LCP4804 PAST EXAM PACK QUESTION & ANSWERS (2019 - 2014).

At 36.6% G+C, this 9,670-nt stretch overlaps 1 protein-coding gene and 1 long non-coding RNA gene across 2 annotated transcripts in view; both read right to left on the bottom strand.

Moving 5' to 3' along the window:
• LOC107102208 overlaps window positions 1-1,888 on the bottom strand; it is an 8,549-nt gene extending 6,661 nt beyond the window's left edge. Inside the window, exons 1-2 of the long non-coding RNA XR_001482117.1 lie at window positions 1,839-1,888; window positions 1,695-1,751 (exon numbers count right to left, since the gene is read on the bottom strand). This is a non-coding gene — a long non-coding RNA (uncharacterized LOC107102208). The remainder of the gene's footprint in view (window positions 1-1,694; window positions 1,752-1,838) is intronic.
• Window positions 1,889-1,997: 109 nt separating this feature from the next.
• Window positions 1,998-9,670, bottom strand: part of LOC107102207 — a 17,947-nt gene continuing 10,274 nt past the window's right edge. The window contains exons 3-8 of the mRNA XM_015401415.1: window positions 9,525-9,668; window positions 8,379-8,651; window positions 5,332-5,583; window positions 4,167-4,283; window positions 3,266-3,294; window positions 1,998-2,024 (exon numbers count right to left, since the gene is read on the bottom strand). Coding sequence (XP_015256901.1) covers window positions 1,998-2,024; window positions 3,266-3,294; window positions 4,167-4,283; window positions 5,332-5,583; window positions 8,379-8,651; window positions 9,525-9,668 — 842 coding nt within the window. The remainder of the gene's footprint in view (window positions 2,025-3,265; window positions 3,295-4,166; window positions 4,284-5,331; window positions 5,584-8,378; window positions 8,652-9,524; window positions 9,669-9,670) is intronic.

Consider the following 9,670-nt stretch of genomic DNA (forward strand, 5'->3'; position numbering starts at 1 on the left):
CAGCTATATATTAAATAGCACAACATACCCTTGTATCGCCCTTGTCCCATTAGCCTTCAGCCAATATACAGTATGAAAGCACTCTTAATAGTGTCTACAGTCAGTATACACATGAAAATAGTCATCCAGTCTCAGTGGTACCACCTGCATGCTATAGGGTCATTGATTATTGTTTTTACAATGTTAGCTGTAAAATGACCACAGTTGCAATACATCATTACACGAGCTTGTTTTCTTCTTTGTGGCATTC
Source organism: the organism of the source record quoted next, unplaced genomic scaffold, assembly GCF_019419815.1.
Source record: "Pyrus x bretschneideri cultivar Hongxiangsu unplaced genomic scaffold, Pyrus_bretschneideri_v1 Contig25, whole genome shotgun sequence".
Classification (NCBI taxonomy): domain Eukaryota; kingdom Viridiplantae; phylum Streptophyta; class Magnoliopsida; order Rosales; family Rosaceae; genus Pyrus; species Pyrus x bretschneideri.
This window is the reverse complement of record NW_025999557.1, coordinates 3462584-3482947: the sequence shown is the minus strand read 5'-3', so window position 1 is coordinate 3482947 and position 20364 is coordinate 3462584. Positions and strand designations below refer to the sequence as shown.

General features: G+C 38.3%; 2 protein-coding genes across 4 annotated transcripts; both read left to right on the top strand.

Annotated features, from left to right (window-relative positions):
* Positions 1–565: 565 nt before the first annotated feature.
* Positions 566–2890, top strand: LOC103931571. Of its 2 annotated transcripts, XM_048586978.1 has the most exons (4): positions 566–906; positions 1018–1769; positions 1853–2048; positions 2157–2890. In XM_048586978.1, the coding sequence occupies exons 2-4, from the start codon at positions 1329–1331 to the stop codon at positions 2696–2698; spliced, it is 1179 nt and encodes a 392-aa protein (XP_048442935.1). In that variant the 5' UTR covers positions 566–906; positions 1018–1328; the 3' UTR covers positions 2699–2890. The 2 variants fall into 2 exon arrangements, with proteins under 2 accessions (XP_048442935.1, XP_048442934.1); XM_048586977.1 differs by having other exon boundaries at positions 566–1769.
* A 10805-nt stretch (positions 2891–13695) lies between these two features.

LCP4804 PAST EXAM PACK QUESTION & ANSWERS (2019 - 2014). LCP4804 - Advanced Indigenous Law. If the High Court insists on the constitutional jurisprudence as developed by the Constitutional Court, based on the values of human dignity, equality and freedom; The royal family must identify the eligible candidate who is not necessarily the first-born son or first-born daughter, but a suitably qualified candidate. Without any gender bias, their choice might have been based on merit, competence, leadership characteristics, qualifications, charisma and so on. They could have overlooked the senior princess (Y) because of her unstable temperament, incompetence, a lack of leadership characteristics, a lack of qualifications, a lack of charisma, cruelty, rudeness, alcoholism, racism, sexism or any other characteristic which is unbecoming to a traditional leader (after all, gender equality does not mean that women must be preferred at all costs). Therefore, it does not necessary follow that because one is the eldest child of the previous traditional leader, he or she will be appointed to succeed him or her. As Mahao puts it, the selection process is only the first step and is subject to the more rigorous step, the ratification process. The latter step decides whether the selection stands or falls, depending on whether the selected candidate passes or fails the leadership tests after selection. (iv) Would the situation be any different if this was a dispute about succession to an intestate family estate, instead of traditional leadership; Downloaded by: Rikus07 | Distribution of this document is illegal S - The study-notes marketplace 5 | P a g e The answer will not be different; this is so because in the Bhe v Magistrate Khayelitsha; Legal question: The ConCourt was asked to confirm a Western Cape High Court decision together with a North Gauteng High Court decision both of which had declared the male primogeniture rule which preferred senior males in the customary law of intestate succession unconstitutional and set it aside. Reasons for judgment: The ConCourt confirmed both judgments; declared the male primogeniture rule unconstitutional for violating the equality and the human dignity clauses of the Constitution; set aside section 23 of the BAA and section 1(4) of the Intestate Succession Act. The Intestate Succession Act was imported to customary law, to distribute equal child portions to all the widows, descendants of the deceased, male and female, legitimate and illegitimate. In conclusion: Bhe v The Magistrate Khayelitsha; Shibi v Sithole; Human Rights Commission v President of Republic of South Africa 2005 (1) BCLR 580 (CC)) is authority for jettisoning the discredited apartheid rule entrenched in section 23 of the Black Administration Act (BAA), which preferred males to females in matters of succession. As a result, section 23 of the BAA, the principle of male primogeniture; the distinction between legitimate and illegitimate children were all declared unconstitutional and removed from customary law. The court went on to incorporate the provisions of the Intestate Succession Act, 81 of 1987, dealing with child portions. After making the necessary adjustments, all the children of the deceased, legitimate and illegitimate, together with all his widows/widowers must get child portions. (v) Your own critical appraisal of the recent developments in this field; Downloaded by: Rikus07 | Distribution of this document is illegal S - The study-notes marketplace 6 | P a g e The courts developed the customary law of succession to be in line with the ethos of the constitution that is; promoting equality in matters of succession. They jettisoned the principle of male primogeniture and declared it unconstitutional as it unfairly discriminated against women based on gender, since it favors male over females in matters of succession. QUESTION 2 a) Relating to the normalization of the relations among men, women and the youths in the handling of marriage negotiations; In Mabena v Letsoalo the court dealt with the following: Legal question: Whether a customary marriage is valid where a young man, in the absence of his father, negotiated his own customary marriage, together with his prospective mother-in-law, who acted as the guardian of the prospective bride, in the absence of her husband. Reasons for judgment: An adult and independent man is qualified to negotiate his own customary marriage, in the absence of his father; and the mother of the bride as an adult guardian of her daughter is equally qualified to negotiate the customary marriage and to accept delivery of the marriage goods, in the absence of her husband who has disserted the family. Decision of the court: The validity of the customary marriage was upheld. b) The resolution of the dispute around the interaction between the requirements of ancient customs of integration of the bride and the statutory requirement that the marriage be “negotiated or entered into or celebrated” according to customary law. Downloaded by: Rikus07 | Distribution of this document is illegal S - The study-notes marketplace 7 | P a g e Mabuza v Mbatha Legal question: Whether a seSwati customary marriage can be valid without the observance of the ukumekeza custom? Reasons for judgment: A properly constituted customary marriage can stand where the spouses waived the observance of the ukumekeza custom, particularly as the urban conditions are not even suitable for the performance of such a custom, which was suitable for the rural conditions of the past. Decision of the court: The validity of the customary marriage was upheld. In Maluleke v Minister of Home Affairs: Once it is clear that the negotiations have taken place, the next inquiry, applying the Act is whether there are any factors that show that the marriage was “entered into” or “celebrated”. The validity of a customary marriage was impuned on the basis that the traditional imvume ritual, the Zulu variation of ukumekeza (Swazi), for integrating the bride into the groom’s family, had not been observed before the death of the husband. Tshiqi J examined the requirements for a valid customary marriage as laid down in section 3 of the Recognition of Customary Marriages Act. On the basis of these requirements the judge concluded that customary marriage has evolved over the years, and that this evolution has been accepted by the South African courts. The judge then rejected the pretransformation “official” version of customary law which held that the nonobservance of the imvume ritual was fatal to the validity of a customary marriage. The judge accordingly approved the validity of the customary marriage, confirming the bride’s averment that the imvume practice was not an essential requirement for the validity of her customary marriage. Downloaded by: Rikus07 | Distribution of this document is illegal S - The study-notes marketplace 8 | P a g e QUESTION 3 Examine the nature and characteristics of the customary law of South Africa from: (a) The definition of customary law as can be found in legislation; Section 1 of the Recognition of Customary Marriages Act, 120 of 1998, which provides the following: “customary law means the customs and usages traditionally observed among the indigenous African peoples of South Africa and which form part of the culture of those people”. (b) The applicability of customary law and its limitations in terms of the constitution: The courts are obliged by section 211(3) of the Constitution to apply customary law when it is applicable, subject to the Constitution and any legislation that deals with customary law. In doing so the courts must have regard to the spirit, purport and objects of the Bill of Rights. Our Constitution does not deny the existence of any other rights or freedoms that are recognised or conferred by common law, customary law or legislation, to the extent that they are consistent with the Bill [of Rights]. (c) The characteristics of customary law as outlined by the Constitutional Court in the Alexkor judgment; Alexkor Ltd and Another v Richtersveld Community and Others 2003 (12) BCLR 1301 (CC) is proof that customary law and common law are equal components of South African law and the time when customary law was viewed with reference to common law was over. The current status of customary law is that of an original and independent system that has its own values and norms. While in the past indigenous law was seen through the common law lens, it must now be seen as an integral part of our law. Like all law it depends for its ultimate force and validity on the Constitution. Its validity must now be Downloaded by: Rikus07 | Distribution of this document is illegal S - The study-notes marketplace 9 | P a g e determined by reference not to common law, but to the Constitution. The courts are obliged by section 211(3) of the Constitution to apply customary law when it is applicable, subject to the Constitution and any legislation that deals with customary law. In doing so the courts must have regard to the spirit, purport and objects of the Bill of Rights. Our Constitution does not deny the existence of any other rights or freedoms that are recognised or conferred by common law, customary law or legislation, to the extent that they are consistent with the Bill [of Rights]. It is clear, therefore that the Constitution acknowledges the originality and distinctiveness of indigenous law as an independent source of norms within the legal system. At the same time the Constitution, while giving force to indigenous law, makes it clear that such law is subject to the Constitution and has to be interpreted in the light of its values. Furthermore, like the common law, indigenous law is subject to any legislation, consistent with the Constitution that specifically deals with it. In the result, indigenous law feeds into, nourishes, fuses with and becomes part of the amalgam of South African law. (d) The identification of customary law as dynamic system as outlined in the Pilane judgment; It is well established that customary law is a vital component of our constitutional system, recognised and protected by the Constitution, while ultimately subject to its terms. The true nature of customary law is as a living body of law, active and dynamic, with an inherent capacity to evolve in keeping with the changing lives of the people whom it governs. Our history, however, is replete with instances in which customary law was not given the necessary space to evolve, but was instead fossilised and “stonewalled” through codification, which distorted its mutable nature and subverted its operation. The Constitution is designed to reverse this trend and to facilitate the preservation and evolution of customary law as a legal system that conforms with its provisions.” Downloaded by: Rikus07 | Distribution of this document is illegal S - The study-notes marketplace 10 | P a g e This was supported in Shilubana; The Court emphasised the fact that customary law is a living system of law. As such it was not bound by historical precedent. Its flexibility allowed it to evolve as its community changed. Once it was clear that the contemporary practices of the community have replaced its past practices, the latter no longer applied. Because of this, the Constitutional Court deviated from prior decisions that had served as a test for determining the content of customary law even though they indicated long-standing and historical practices. Instead the Court redefined customary law as a system that reflected the current practices of the particular community. Living customary law came to be defined with reference to the constantly evolving practices that indicate the current system of norms by which that community has chosen to live. (e) Your own appraisal of the judgments discussed above: QUESTION 4 UKUFUKWA The features of ubuntu in the ukufakwa institution must be noted. Ukufakwa means that any male relative of a deceased father such as his brother, uncle, cousin or nephew, takes on the responsibilities of the father and ensures that the customary traditions and ceremonies related to the initiation and/or marriage of the deceased’s daughter are carried out as if the relative was her own father. This entitles the relative to a pro rata portion of the value of the lobolo goods when the daughter marries. It also makes him liable for fines for delicts committed by the daughter. The relative is entitled to such a portion as of right, directly from its source; this means that as soon as goods are identified for delivery as lobolo goods, the relevant portion immediately belongs to the relative. He doesn’t need to claim the portion from the property of the father since it already belongs to him. If such goods are not delivered for whatever reason, the relative cannot bring a claim against the girl’s father. He wouldn’t have received the goods Downloaded by: Rikus07 | Distribution of this document is illegal S - The study-notes marketplace 11 | P a g e from him in the first place. In such a case, the relative has to suffer his share of the ‘nothing received’. Nevertheless, the relative remains entitled to a portion of the marriage goods of any subsequent daughter even if he does not contribute to her marriage ceremonies. These attributes include the following: Communal living means that relatives are one family and members of one home. They share the joys of unity and bear the burden that comes with it. Nobody should ever be seen naked nor should anyone be enriched at the expense of another. This is our home. These are our children. We must bring them up together for the common good. A shared sense of belonging is also evident. No one should stand alone, nor should anyone enjoy wealth alone or suffer poverty alone. Umuntu ngumuntu ngabantu/motho ke motho ka batho – a human being derives his/her humanity from other humans. Life is shared. No child must suffer because his or her parents are poor but must enjoy the same upbringing as other children. Your prosperity must positively influence the financial means of your family. They must also use their abilities to enable you to assist them. Group solidarity: Unity is strength (umanyano ngamandla/kopano ke matla. United we stand, divided we fall (ukwanda kwaliwa ngumthakathi – growth/prosperity ends where evil starts. An injury to one is an injury to all. It means that when you are with your brothers and sisters, no enemy will ever overcome you. The shame of your brothers and sisters is yours and your shame is theirs. If one of your brothers and sisters fails or is despised, it is as if all of you have failed or are despised. If your brother’s daughter behaves badly at her marriage home, she is a disgrace to her parents and all her relatives. If she is Ms Khumalo, no Khumalo relative can allow their name to fall into disrepute. An injury to one Khumalo is an injury to all Khumalos. Amandla!/Matla! Downloaded by: Rikus07 | Distribution of this document is illegal S - The study-notes marketplace 12 | P a g e Reciprocity. The good that you do to others will be done to you (izandla ziyahlambana – the one hand washes the other) or (inkomo ikhoth’eyikhothayo – cattle lick each other’s backs). There is no permanent loss. Whatever favour you do other people, they will return. One should never be reluctant to help others because, sometime in the future, they will reciprocate. A good deed is an investment. If you assist a niece, it may look as if you are getting the bad end of the stick, but when you receive your portion of the lobolo goods later on, the favour is returned. Ubuntu requires you to send your sister’s children to university. It also requires those children to assist you in old age. Collective ownership of assets. Brothers belong to a home which is the real owner of their productive activities. In the Khumalo home, every Khumalo must contribute to its growth and development After all; the cattle of one Khumalo are the cattle of all Khumalos. All Khumalos claim: ‘these are our cattle’ (zinkomo zakuthi ezi). The cattle are a collective Khumalo fund. What I pay in settlement of a debt is paid from the Khumalo fund (although it is administered by me), and what I receive is received by the Khumalo fund. Our individual and collective eff orts are directed at upholding our name, which is who we all are. The daughter’s ceremonies are fi nanced by the Khumalo home regardless of who the father or his brother is.